Earlier, in a rather dramatic post, Wired declared that “The Web is Dead, Long Live the Internet“. Which is a pretty amusing bandwagon for them to be on in the first place.
It would be fun to rip the article itself apart but 50 odd commenters and Hacker News did all that heavy lifting.
The visualisation they used is a problem though; one that gets me regularly grinding my teeth. To any savvy reader it screams “DANGER, Unfinished Road” louder than a Looney Toons, uh, cartoon. Wylie coyote doesn’t stand a chance.
The first thing that jumped out at me was the FTP traffic – which is inexplicably not registering any more. Either Wired are suggesting that no one is uploading new websites or we are exclusively using Vi over SSH for our editing1.
The issue isn’t so much that the graph is so blatantly flawed; it is that it is being used to support quite a strong statement. Carl Sagan2 wouldn’t be very impressed:
Extraordinary claims require extraordinary evidence
There is a bigger problem. The article is the age old apps are the future3 argument – and it builds it up by talking us through a “normal” day on the internet (which conspicuously lacks using a browser). Here’s their conclusion:
You’ve spent the day on the Internet — but not on the Web. And you are not alone.
Interesting, lets look at that visualisation again; Video traffic has eaten a massive proportion of the current share. Web is “dying”, Peer 2 Peer ditto. Email doesn’t feature.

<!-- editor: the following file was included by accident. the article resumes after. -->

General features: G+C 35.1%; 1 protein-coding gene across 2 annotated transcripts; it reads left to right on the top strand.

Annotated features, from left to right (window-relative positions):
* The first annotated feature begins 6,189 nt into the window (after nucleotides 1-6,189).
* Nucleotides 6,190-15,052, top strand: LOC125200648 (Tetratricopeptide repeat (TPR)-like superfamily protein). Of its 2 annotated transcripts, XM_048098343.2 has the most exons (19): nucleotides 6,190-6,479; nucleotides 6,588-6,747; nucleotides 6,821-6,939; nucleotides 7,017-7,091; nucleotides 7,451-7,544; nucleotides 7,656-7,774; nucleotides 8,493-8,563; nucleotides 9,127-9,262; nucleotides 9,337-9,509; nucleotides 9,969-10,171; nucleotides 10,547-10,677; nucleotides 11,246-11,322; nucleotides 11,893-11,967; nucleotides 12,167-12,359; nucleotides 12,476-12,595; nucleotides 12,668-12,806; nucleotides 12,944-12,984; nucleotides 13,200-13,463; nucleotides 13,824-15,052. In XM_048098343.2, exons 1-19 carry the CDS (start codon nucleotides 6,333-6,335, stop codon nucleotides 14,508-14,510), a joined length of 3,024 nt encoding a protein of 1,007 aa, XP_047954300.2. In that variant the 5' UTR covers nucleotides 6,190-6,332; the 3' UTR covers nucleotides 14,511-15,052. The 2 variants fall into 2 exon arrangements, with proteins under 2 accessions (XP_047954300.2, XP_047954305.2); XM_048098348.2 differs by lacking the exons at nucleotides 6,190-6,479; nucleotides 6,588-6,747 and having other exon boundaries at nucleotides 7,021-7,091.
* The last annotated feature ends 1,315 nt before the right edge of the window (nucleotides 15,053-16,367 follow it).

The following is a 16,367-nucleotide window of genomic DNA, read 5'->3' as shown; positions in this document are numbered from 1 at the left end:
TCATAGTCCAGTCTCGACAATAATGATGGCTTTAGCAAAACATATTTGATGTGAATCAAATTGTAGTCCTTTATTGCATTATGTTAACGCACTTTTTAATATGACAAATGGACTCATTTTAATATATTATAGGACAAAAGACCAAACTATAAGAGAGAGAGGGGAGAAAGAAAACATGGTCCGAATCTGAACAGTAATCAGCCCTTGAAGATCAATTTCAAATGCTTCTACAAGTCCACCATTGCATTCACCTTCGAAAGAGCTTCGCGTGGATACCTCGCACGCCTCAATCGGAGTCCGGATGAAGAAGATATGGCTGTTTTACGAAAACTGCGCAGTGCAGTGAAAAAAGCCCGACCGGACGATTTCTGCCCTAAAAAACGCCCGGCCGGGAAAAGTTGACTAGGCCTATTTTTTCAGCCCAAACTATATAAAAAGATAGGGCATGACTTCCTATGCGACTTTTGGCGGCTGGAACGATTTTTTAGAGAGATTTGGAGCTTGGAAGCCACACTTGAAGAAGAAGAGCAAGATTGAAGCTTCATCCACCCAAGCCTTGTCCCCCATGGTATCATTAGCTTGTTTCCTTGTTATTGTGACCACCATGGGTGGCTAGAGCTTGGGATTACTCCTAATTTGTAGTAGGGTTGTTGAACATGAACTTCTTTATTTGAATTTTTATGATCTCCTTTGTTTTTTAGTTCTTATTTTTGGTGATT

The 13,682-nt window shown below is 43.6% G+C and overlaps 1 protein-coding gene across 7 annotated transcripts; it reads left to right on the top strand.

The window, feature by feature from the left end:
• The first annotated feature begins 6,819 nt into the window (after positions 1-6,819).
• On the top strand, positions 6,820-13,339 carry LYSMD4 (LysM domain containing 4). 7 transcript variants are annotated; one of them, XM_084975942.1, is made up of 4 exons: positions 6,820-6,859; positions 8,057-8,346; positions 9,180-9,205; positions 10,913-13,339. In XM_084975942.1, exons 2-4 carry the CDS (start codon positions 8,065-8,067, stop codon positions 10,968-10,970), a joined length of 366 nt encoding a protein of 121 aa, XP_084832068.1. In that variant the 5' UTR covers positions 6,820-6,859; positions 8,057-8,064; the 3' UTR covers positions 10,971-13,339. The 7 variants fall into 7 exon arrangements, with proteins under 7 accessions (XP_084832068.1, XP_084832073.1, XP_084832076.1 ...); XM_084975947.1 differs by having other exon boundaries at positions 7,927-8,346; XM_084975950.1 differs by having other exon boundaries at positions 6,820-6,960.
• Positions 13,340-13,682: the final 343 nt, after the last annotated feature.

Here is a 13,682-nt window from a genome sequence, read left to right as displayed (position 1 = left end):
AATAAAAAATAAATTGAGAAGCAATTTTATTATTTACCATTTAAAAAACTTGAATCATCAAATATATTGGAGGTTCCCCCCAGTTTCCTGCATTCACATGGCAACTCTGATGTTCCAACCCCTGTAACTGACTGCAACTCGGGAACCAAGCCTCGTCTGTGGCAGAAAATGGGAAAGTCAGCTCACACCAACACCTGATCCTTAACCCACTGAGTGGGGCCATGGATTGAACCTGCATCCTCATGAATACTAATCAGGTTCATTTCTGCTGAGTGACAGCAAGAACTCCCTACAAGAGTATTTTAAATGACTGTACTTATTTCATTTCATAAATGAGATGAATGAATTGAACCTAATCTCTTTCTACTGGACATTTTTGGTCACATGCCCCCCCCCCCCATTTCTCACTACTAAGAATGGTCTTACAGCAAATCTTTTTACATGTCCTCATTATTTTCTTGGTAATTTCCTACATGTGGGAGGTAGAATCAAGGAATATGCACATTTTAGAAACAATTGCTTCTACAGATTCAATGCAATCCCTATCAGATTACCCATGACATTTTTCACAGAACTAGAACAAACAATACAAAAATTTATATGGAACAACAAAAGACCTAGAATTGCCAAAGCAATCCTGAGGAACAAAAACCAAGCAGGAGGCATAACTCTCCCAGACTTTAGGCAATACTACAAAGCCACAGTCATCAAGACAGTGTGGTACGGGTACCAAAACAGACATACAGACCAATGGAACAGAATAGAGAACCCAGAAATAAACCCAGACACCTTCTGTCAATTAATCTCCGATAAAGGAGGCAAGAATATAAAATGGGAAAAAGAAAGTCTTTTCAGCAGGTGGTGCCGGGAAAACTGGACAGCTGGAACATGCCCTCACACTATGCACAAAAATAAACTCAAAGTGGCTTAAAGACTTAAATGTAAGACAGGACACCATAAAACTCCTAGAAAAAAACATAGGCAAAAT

Trouble is, almost all of the apps that Wired list in their normal [sic] day completely fail to fall under any of these categories. Look: IM, Skype, Facebook/Twitter/News (on the iPad), RSS, Pandora, Xbox Live. Somehow I don’t think that comes under “Video”, perhaps Other?
Except Other is a tiny and decreasing category on the graph.
Luckily they do mention “watch[ing] a movie on Netflix’s streaming service.” So that’s ok then4
Wired could be right about this, apps could be future, stranger things have happened. But it doesn’t give you much hope when such insight is pretty much directly contradicted by the graph visualisation used to “explain”.
This is a growing and annoying problem. I am sure Wired’s excuse is that someone else did the visualisation (in paint and, probably, whilst feeling very clever and enlightened by the article they just read) and that the authors point stands. For the tech-savvy it’s not an issue – we can roll our eyes and moan.
For everyone else it becomes a problem; because they’ve just read an article they don’t really understand and, so, turn to the graph for support. “Look, the Web is dying, Video is the future”
Graphs like this make people who didn’t grasp the argument (at least enough to critically assess it) into mini-experts. I expect someone in a pub somewhere next week will single me out and explain to me that the web is dying5.
I mean, just say the words out loud right now – do you feel a bit silly? I did.
Graphs are dangerous in the wrong hands (lies, damned lies, and statistics) – handing one to a journalist is akin to pulling the pin out of a grenade then swallowing it. Indeed, any visualisation is like crack to them.
Data can be misrepresented to fit your theories, this is just a pain in the neck. “Data cooking” that undermines your entire thesis is just incompetence, and all the more dangerous!
- This is an hilarious “in” joke – I’ve spent all evening pretty much doing this
- Marcello Truzzi said it first, I prefer his version but Sagan made it quotable
- They probably are, right?
- Except it isn’t, really, because you need a browser for that…
- Letting on you’re a computer Geek attracts such attention, I’ve seen people swell with pride at their new found “geek smarts” when you walk into the room